Monday, July 07, 2014

Great People and Great Food Make A Great Story: Burrasca

Just named one of the Oregonian's top ten food carts, Burrasca is a celebration of the foods of owner Paolo Calamai's native Florence, Italy. After sampling many of Paolo's offerings at his food cart on SE 28th Avenue, I knew I had to write about him and his wife, writer Elizabeth Petrosian, and their journey to Portland. Here's an excerpt from that article, "At Portland food cart Burrasca, homey Italian dishes are rooted in owner's Florentine past."

When they announced their decision to move their family lock, stock and pasta machine from Florence, Italy, to Portland, Oregon, to open a food cart, American friends of Florence native Paolo Calamai and his Michigan-born wife, Elizabeth Petrosian, were aghast.

Gnudi con pomodoro.

“But you’re living in Florence!” the friends wailed, thinking their life in Italy must be like all those I-left-my-boring-life-for-the-Tuscan-sun books that were popular a few years back.

The life their friends imagined the couple was living?

“It was a postcard,” Paolo said. “You’re living in a postcard or you’re living in the reality.”

Paolo, educated in restaurant management, had traveled back and forth from Italy to the United States many times since his maiden voyage in 1984 when he visited the families of Stanford students he’d met at the Florence villa that university owned. Remembering his first trip to the states, his expression still carries the awestruck quality of his younger self.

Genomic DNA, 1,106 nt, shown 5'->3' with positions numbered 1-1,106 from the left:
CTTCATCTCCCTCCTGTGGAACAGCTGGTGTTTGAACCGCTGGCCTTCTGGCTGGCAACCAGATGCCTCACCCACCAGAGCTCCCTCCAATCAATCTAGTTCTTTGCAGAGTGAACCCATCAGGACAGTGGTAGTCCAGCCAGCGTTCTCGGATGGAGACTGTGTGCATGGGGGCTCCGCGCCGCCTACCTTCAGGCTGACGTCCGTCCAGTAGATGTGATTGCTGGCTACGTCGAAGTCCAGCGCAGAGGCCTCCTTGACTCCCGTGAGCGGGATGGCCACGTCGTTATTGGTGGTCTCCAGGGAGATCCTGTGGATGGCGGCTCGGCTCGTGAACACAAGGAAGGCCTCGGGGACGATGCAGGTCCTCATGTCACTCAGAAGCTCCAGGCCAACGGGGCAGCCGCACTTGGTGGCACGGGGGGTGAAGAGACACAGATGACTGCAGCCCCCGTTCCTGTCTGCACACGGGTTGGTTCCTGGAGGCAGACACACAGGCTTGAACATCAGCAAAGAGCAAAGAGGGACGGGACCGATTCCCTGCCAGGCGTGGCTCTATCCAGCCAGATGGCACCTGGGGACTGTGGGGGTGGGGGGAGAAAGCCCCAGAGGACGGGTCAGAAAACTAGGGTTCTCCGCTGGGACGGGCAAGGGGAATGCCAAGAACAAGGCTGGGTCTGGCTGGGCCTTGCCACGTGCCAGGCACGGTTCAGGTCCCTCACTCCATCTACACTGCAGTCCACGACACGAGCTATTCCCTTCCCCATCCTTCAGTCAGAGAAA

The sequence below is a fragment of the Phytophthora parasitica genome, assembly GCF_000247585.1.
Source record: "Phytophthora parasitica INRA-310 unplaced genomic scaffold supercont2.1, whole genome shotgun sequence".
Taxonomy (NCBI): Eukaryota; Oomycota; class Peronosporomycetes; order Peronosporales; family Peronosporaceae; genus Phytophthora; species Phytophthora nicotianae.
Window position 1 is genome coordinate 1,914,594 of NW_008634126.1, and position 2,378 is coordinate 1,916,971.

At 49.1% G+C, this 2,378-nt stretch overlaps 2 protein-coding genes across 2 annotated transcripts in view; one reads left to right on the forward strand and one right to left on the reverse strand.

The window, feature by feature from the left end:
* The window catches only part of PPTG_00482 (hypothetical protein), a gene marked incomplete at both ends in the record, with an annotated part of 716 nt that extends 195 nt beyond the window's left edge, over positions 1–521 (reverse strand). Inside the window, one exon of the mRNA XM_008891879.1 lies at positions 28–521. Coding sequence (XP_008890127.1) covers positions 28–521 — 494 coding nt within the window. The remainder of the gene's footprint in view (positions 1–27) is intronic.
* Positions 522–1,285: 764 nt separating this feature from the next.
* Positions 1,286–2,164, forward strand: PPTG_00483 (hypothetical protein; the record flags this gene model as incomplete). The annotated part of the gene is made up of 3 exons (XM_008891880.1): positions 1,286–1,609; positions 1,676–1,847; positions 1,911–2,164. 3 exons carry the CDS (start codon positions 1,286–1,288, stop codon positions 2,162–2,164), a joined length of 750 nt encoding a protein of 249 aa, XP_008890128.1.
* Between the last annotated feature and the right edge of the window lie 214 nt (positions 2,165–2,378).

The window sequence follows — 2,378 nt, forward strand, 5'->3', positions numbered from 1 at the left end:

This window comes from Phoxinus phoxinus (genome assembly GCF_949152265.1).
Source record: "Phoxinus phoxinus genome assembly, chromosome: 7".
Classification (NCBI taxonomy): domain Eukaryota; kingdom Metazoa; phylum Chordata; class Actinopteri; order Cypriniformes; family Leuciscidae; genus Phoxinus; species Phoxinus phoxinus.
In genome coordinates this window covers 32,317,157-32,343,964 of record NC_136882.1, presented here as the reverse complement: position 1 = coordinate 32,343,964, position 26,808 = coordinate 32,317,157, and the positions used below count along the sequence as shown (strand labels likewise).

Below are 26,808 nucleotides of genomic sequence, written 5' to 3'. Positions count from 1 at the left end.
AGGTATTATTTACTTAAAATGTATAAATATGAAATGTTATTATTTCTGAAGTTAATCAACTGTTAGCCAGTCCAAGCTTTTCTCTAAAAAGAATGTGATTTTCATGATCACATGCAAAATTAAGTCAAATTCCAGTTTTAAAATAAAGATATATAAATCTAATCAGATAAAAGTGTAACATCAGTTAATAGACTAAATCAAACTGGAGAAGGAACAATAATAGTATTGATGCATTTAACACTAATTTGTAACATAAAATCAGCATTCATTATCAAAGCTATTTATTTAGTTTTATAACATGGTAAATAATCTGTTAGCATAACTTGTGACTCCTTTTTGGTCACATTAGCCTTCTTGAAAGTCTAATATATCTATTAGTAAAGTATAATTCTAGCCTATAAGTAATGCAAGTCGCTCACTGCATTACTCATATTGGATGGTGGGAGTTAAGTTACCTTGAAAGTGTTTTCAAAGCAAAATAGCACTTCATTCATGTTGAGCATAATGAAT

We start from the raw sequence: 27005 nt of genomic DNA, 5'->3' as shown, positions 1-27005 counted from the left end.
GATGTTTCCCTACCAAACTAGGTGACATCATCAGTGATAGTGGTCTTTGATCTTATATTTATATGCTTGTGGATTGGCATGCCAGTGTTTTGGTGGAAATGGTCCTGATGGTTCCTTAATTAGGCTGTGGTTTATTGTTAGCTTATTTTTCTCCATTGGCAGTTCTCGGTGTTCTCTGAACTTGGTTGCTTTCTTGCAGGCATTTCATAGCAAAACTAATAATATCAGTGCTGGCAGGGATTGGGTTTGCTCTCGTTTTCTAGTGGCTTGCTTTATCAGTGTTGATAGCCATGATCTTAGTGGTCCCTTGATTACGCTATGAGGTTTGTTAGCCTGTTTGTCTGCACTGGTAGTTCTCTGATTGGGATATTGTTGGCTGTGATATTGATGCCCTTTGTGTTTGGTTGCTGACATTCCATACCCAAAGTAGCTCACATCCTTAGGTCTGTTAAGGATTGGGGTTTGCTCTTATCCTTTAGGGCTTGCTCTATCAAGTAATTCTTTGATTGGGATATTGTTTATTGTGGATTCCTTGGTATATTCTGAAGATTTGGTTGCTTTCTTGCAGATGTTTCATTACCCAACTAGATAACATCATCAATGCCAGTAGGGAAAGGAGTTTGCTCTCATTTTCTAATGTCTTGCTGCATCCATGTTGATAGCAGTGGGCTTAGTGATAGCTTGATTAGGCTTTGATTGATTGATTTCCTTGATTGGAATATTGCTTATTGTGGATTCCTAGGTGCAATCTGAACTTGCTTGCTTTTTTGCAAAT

Pappa al pomodoro.

“It was a beautiful experience,” he said. “Visiting the national parks and seeing the Grand Canyon, the big cities. I mean, you see New York in the eighties, oh my god, to us, coming from Europe it was like, wow.”

After that first trip, he worked the front of the house—as waiter, manager, wine buyer and menu consultant—in several high-end Italian restaurants in New York and San Francisco. He met Elizabeth at the former Etrusca restaurant in San Francisco where she was supporting herself as a waitress, saving on food bills by taking full advantage of shift meals at the restaurant while attending graduate school in English literature.

The proprietor.

“She was the cutest one there,” he said. They dated, then moved across the country to work in New York, he at Pino Luongo’s Tuscan Square in Rockefeller Center, a forerunner of market-based restaurants like Eataly, and she at Gramercy Tavern. While it may have sounded glamorous from the outside, they realized that they weren’t able to spend much time together or enjoy the city. Plus they were missing the slower pace of life on the West Coast.

“We realized there’s something about the West Coast lifestyle, it’s closer to a Mediterranean life,” she said.

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